Kathleen Mc Kinstry is a full-time writer who lives and works in Lanarkshire, Scotland. When she’s not writing, she likes hiking, cinema, theatre, singing, eating good food with family and friends, and generally just hanging out with her gorgeous companion animal, Lucy. ‘The Haar’ is her first novel.
Bio provided by author
It was a great pleasure and a rare opportunity to get a chance to interview both a well written author Kathleen, and her inspiration and muse, Lucy. Not only does Kathleen have a site on the internet but Lucy does too! Kathleen’s great love of dogs is evident in not only her care of Lucy but just the look of love on Lucy’s face. So please give a great big warm welcome to Kathleen and Lucy!
An Interview with Kathleen Mc Kinstry & Lucy the Dog
1. What makes for a good hook in your stories? Where does your inspiration come from?
A. Well, ‘The Haar’ is essentially an adventure and so, the quest is probably the most significant hook in the story. Conor sets out to find the meaning of an ancient song, the song of Tara, and readers gradually discover its meaning right alongside him. Conor is just an ordinary boy, someone we can all relate to. He doesn’t have super-powers or anything. He’s a young lad who chooses to do the right thing even when he doesn’t feel very brave.
1. Are you an organized writer? Do you do things like take notes and make lists of characters? Or do you free write and work it out as you go?
A. Before Lucy became disabled, we walked The West Highland Way together. It was one of the best holidays I’ve ever had. Not only did I get the chance to see some of the most beautiful scenery in Scotland, but I also learned a lot about our history on the way. Early mornings were often misty with the deer down from the hills and a fresh summer breeze to waken us up. One morning, I was about to put Lucy’s lead on, when she ran off into the mist after something I couldn’t see. She came back moments later but those few minutes started a chain of thought that stayed with me the rest of the way. What if one had to follow a dog through the mist and end up in another time, another place?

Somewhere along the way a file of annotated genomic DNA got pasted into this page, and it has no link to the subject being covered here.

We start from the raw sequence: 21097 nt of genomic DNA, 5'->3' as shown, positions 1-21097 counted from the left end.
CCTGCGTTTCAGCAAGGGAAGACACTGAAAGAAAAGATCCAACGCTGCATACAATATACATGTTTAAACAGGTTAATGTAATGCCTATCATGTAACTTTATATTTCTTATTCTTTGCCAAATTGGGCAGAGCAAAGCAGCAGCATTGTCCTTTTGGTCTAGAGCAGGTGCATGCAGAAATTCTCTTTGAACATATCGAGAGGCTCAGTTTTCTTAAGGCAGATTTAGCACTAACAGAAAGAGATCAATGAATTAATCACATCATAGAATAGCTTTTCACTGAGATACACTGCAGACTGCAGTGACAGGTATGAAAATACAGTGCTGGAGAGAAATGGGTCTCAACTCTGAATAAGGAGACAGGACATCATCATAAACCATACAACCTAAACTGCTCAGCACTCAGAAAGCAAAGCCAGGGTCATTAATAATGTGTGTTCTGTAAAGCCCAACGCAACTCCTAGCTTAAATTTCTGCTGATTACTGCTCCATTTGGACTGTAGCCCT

2. Are you an organized writer? Do you do things like take notes and make lists of characters? Or do you free write and work it out as you go?
A. A bit of both really. I’m a fairly organised person for the most part and that goes for my writing too. I do take a lot of notes and make lists. I’ve created character profiles for all of my characters because I want consistency throughout the entire series. I keep my research in wee boxes. I like to know the bare bones of my story before I even start the first draft but I also find that stuff just comes to me as I’m writing. The character of Ned the Besom came about that way – he was a bit of a surprise but now he’s one of my favourite characters. And I rarely start at the beginning of a story. For ‘The Haar’, it was the big battle scene at the end that came to me first.
3. What is your normal writing day like? Do you write when you are inspired or do you have a schedule?
A. Mornings are taken up with Lucy’s physiotherapy, breakfast and walk but I keep a notebook handy in case a word, a phrase, a scene just pops into my head. I’m not a morning person anyway, so my best time for writing is in the afternoons. There’s no particular schedule and since I write long-hand to begin with (I can’t think in front of a computer) I can write anywhere. I do a lot of thinking in the bath! Although I don’t have a set routine, I do impose my own deadlines and reward myself when I meet them. ‘The Haar’ took about a year to research and draft.
4. Who is your favorite author and how did they inspire you to write?
A. I like dozens of authors because I read so widely. I’m a big crime thriller fan but I also like historical fiction, and… well, actually it’ll be easier to tell you what I don’t read! I’m not really a ‘chick-lit’ girl and I don’t like horror. Some of my favourite authors include Thomas Eidson, Brian Moore, C.J. Sansom, Harlan Coben, Rose Tremain, Kathy Reichs, Linwood Barclay, Robert B. Parker, Ed Mc Bain, Lee Child, Adriana Trigiani, Donna Leon, Alexander Mc Call Smith, Jane Austin, the Bronte’s, Thomas Hardy…I could go on and on. I’m inspired by many things: good writers, good drama on TV, the people I meet, life events, and the awesome scenery of Scotland and Ireland. As a child, I was very inspired by Susan Coolidge’s ‘Katy’ stories and Enid Blyton’s ‘Mallory Towers’ books. How I longed to go to boarding school and have midnight feasts!
5. It’s easy to see that you have a passion for writing but is there any part of it you don’t like?
A. Beginning a new writing project always feels a bit overwhelming. I think I’ll never get through it but I always do. Marketing is difficult sometimes too. I’m not with a big publisher and I don’t have those mainstream marketing contacts so I have to work very hard to sell my books. I do enjoy meeting people when I go out to promote the stories and of course, everyone loves Lucy.
6. Do you make time to read and if you do what are you reading right now?
A. I’m constantly reading. I have a Robert B. Parker novel on the go at the moment and I’ve just finished the very inspiring non-fiction book ‘Never Give Up’ by Joyce Meyer. I usually have some kind of academic project too so I have a pile of research papers and textbooks near my desk. I read some of my Bible every day.